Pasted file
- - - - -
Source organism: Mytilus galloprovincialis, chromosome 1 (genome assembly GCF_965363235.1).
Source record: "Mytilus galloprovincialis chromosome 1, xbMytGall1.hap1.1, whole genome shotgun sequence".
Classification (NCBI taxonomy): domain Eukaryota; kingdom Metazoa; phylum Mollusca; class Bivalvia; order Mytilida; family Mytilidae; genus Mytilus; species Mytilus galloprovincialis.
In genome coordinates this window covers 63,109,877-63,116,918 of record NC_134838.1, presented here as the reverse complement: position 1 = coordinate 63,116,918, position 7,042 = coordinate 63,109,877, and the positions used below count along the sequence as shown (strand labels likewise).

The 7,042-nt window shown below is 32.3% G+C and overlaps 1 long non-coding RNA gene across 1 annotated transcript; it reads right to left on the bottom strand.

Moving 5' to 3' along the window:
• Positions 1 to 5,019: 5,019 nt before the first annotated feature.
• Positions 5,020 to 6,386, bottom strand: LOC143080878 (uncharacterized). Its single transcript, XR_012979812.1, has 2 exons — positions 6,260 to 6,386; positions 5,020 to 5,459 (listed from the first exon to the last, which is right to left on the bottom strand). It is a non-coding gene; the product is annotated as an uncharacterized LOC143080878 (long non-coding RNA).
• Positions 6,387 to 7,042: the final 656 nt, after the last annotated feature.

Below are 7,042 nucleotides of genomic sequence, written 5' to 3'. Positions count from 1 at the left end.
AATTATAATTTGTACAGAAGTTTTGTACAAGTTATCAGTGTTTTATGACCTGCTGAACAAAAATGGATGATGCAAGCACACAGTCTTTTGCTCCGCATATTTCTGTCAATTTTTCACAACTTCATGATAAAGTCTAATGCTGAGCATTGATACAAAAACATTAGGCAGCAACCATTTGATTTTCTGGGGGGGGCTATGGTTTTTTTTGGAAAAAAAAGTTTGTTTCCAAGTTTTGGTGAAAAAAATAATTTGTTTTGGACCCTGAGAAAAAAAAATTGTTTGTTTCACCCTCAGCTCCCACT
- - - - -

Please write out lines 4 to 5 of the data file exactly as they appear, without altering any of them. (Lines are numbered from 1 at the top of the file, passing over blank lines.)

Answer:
In genome coordinates this window covers 63,109,877-63,116,918 of record NC_134838.1, presented here as the reverse complement: position 1 = coordinate 63,116,918, position 7,042 = coordinate 63,109,877, and the positions used below count along the sequence as shown (strand labels likewise).

The 7,042-nt window shown below is 32.3% G+C and overlaps 1 long non-coding RNA gene across 1 annotated transcript; it reads right to left on the bottom strand.